Advanced/Intermediate Fly Fishing Lessons
Some call it Euro nymphing, others call it Czech nymphing, Polish nymphing, French nymphing, or tightline nymphing. George Daniel calls it contact nymphing. This is a deadly technique for getting nymphs to the bottom quickly and keeping them riding close to the bottom for a longer drift. Although the concept originated with competition anglers, we’ve modified it to suit anglers who just want an effective and fascinating way to catch trout.
Small stream trout fishing gets you away from boats and swimmers and other people, and takes anglers back to the essence of fly fishing. The tackle you need is minimal and the fly selection is simple. Fish are mostly small but they are invariably wild, and it’s mostly dry-fly fishing. If you need a day on the water where you catch lots of trout that are relatively easy to catch, small stream trout fishing is for you. And yes, you will get caught in trees but we also have some tips for minimizing those problems!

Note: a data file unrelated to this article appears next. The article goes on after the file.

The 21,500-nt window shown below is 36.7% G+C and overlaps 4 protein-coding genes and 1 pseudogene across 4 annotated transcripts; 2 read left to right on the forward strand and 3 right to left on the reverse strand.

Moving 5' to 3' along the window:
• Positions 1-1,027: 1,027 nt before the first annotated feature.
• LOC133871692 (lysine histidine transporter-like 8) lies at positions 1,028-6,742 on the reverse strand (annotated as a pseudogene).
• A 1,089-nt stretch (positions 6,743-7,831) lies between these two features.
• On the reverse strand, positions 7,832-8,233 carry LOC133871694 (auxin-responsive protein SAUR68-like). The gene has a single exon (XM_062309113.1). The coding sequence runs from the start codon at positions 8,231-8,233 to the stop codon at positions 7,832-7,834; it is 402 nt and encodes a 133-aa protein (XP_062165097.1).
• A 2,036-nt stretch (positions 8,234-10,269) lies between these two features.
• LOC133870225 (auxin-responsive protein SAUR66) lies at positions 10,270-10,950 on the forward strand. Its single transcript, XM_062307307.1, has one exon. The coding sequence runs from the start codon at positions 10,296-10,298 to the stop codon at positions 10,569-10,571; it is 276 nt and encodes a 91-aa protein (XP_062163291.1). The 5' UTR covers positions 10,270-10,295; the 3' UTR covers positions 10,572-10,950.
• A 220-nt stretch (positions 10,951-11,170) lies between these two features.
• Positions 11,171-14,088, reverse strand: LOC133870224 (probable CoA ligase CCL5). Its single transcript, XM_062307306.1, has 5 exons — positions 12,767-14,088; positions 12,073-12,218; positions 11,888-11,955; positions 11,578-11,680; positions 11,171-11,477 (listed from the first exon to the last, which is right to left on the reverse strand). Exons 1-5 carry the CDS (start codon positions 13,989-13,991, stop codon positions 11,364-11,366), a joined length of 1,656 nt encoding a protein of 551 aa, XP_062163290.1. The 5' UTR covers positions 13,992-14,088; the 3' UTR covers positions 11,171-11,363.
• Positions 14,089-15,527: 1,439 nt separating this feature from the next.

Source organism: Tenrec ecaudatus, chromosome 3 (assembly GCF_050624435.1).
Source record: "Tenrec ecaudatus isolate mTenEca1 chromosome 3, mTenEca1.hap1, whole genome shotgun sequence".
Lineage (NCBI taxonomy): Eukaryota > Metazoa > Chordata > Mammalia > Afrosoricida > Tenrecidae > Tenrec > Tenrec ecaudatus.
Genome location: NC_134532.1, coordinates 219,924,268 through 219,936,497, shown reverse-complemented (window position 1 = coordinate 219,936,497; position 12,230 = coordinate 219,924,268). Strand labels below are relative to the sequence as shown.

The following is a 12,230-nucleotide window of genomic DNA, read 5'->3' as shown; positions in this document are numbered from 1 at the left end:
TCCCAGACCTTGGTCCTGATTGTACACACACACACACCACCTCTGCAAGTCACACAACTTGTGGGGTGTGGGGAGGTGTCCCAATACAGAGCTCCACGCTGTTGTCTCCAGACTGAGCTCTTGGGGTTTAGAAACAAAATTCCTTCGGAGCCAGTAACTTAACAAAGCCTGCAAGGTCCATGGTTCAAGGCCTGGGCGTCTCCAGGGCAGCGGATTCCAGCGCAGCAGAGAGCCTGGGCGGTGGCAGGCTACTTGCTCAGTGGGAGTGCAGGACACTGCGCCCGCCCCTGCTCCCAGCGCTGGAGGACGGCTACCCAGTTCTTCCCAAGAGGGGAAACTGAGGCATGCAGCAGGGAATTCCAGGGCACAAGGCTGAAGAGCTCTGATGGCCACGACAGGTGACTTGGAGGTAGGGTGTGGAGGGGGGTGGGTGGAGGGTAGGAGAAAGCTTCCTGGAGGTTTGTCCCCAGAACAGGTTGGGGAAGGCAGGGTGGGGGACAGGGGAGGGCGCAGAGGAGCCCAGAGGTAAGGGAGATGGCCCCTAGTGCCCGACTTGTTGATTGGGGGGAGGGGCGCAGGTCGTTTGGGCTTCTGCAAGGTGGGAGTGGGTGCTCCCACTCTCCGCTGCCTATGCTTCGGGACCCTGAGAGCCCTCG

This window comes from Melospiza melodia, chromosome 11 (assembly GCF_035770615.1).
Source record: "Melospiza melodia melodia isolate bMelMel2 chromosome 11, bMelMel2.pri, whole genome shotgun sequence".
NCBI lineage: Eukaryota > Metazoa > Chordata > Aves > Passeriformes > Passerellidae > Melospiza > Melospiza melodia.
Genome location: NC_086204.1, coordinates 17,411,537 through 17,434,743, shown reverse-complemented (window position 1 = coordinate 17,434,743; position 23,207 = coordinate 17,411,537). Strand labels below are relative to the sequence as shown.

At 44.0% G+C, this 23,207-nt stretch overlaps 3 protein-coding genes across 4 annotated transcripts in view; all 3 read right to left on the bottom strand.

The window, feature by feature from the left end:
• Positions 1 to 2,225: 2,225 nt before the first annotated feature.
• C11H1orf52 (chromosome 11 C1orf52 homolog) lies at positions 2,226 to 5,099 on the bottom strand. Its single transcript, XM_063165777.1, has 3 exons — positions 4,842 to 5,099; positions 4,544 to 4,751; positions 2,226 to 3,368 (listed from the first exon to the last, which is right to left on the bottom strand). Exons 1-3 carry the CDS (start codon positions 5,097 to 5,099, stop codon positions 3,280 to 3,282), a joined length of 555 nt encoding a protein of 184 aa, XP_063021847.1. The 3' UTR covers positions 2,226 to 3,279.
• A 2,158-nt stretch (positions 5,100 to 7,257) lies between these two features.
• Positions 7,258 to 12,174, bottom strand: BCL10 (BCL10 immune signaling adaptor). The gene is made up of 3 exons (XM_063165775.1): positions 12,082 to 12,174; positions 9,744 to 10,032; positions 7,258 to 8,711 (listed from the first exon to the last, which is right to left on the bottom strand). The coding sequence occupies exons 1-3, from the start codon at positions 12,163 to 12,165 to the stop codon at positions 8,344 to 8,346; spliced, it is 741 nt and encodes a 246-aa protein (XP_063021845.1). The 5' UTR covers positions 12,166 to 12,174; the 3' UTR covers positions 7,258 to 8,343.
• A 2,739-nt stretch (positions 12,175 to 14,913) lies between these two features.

Streamer fishing has changed, or to use a better term, expanded over the past decade. The flies are bigger, sometimes flashier, and we fish them all kinds of ways—not just swinging in the current or stripped away from the bank. Learn about new flies, different fly lines, and new techniques to catch the largest trout in a river. You’ll also learn about night fishing for trout, and using mouse patterns both after dark and during the day.